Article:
PRAGUE, Czech Republic (AP) – Heeding President Bush’s call, NATO leaders pledged yesterday to help the United Nations “fully and immediately” disarm Iraq. They also redrew the political map of Europe, reaching behind the former Iron Curtain for seven new members.
Barely a decade after winning independence from Moscow, the Baltic nations of Latvia, Estonia and Lithuania joined former communist states Bulgaria, Romania, Slovakia and Slovenia as the next wave of NATO states.
“Events have moved faster than we could possibly have imagined,” said Estonian Prime Minister Siim Kallas.
On the summit sidelines, Bush and his foreign policy team lobbied feverishly for an anti-Iraq NATO statement while urging individual allies to ante up troops and other military assistance for possible war against Iraq.
The results were mixed: Bush won partial victory on the Iraq statement while the war solicitations received lukewarm responses from allies inside and outside NATO.
In a four-paragraph statement, the 19-member alliance unanimously echoed the U.N. call for “severe consequences” should Iraq hold on to its weapons of mass destruction.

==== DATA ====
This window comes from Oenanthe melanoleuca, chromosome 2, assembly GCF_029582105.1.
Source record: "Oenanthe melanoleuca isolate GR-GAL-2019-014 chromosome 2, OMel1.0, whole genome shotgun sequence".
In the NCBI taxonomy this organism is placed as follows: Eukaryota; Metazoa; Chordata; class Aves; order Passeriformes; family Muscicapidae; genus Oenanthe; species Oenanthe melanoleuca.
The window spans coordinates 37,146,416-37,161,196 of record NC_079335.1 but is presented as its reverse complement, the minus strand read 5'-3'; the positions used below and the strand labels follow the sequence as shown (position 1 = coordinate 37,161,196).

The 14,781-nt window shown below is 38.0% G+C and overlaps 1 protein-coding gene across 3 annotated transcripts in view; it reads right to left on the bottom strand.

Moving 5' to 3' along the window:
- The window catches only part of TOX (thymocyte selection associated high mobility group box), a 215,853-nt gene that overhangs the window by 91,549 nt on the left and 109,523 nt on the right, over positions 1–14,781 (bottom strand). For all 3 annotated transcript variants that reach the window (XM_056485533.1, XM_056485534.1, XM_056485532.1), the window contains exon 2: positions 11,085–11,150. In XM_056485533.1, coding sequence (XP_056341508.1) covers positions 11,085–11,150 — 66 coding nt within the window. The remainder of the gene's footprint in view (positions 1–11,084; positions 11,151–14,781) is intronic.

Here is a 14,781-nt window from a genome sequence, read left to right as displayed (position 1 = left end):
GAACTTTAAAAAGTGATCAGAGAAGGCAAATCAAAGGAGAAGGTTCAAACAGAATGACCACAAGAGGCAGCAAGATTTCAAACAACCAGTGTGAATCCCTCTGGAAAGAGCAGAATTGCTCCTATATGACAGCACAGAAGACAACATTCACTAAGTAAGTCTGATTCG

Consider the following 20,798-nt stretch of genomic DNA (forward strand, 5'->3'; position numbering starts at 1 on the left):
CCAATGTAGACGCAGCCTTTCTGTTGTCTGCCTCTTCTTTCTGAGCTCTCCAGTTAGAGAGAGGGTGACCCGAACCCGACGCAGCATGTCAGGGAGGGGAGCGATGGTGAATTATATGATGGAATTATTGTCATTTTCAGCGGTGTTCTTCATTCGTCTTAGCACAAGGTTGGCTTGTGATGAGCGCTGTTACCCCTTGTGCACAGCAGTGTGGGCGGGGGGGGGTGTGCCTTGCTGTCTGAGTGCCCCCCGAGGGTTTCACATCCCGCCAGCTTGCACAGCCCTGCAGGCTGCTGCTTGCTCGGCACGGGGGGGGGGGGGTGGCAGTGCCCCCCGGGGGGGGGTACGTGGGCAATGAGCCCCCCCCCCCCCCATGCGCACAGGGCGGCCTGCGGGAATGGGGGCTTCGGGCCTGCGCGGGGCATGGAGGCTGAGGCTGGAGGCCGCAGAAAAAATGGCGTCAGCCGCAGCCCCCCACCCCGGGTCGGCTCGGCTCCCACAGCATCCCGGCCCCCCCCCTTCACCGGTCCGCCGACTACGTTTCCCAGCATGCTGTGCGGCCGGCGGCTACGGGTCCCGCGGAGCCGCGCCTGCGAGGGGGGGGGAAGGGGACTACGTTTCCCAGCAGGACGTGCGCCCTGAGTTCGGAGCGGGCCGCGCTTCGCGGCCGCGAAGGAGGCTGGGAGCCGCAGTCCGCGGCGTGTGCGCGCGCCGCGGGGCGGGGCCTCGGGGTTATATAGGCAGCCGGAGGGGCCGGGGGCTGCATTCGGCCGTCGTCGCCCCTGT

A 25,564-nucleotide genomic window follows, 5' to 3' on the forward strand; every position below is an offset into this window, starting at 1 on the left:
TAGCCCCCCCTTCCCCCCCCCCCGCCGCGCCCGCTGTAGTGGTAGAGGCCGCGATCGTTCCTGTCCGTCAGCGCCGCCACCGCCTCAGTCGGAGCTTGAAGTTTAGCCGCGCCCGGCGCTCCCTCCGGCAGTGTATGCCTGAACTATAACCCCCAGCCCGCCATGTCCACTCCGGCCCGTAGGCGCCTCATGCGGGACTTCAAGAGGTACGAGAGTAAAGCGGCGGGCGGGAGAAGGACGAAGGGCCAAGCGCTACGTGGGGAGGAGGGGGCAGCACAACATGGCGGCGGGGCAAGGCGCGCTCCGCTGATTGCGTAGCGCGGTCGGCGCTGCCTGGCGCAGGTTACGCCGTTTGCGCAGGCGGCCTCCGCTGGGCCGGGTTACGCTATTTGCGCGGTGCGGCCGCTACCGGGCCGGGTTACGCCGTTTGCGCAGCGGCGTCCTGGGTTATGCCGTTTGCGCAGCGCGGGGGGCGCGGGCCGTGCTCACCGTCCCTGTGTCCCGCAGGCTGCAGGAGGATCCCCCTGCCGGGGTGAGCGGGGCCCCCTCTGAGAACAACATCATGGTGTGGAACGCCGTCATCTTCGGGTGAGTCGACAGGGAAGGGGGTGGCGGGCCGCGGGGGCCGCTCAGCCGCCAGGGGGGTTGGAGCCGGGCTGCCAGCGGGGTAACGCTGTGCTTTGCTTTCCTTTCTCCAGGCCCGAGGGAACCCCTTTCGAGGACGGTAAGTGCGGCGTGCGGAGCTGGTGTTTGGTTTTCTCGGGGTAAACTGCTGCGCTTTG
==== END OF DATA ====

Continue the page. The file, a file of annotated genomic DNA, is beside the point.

The phrase is Bush’s license to wage war as a last resort, the White House said.
But the statement did not threaten collective military action by the 19-nation alliance nor did it prevent some allies – particularly Germany and France – from distancing themselves from Bush’s zero tolerance position and even the document itself.
It did commit the alliance to taking “effective action to assist and support the efforts of the U.N.” That pledge was designed to make NATO’s logistical and diplomatic assets available to the United Nations, though it could be read as offering the alliance’s military support, said a senior Bush administration official.
That official, speaking on condition of anonymity, said neither the United States nor its allies envisions using NATO’s military capacity to help enforce the resolution.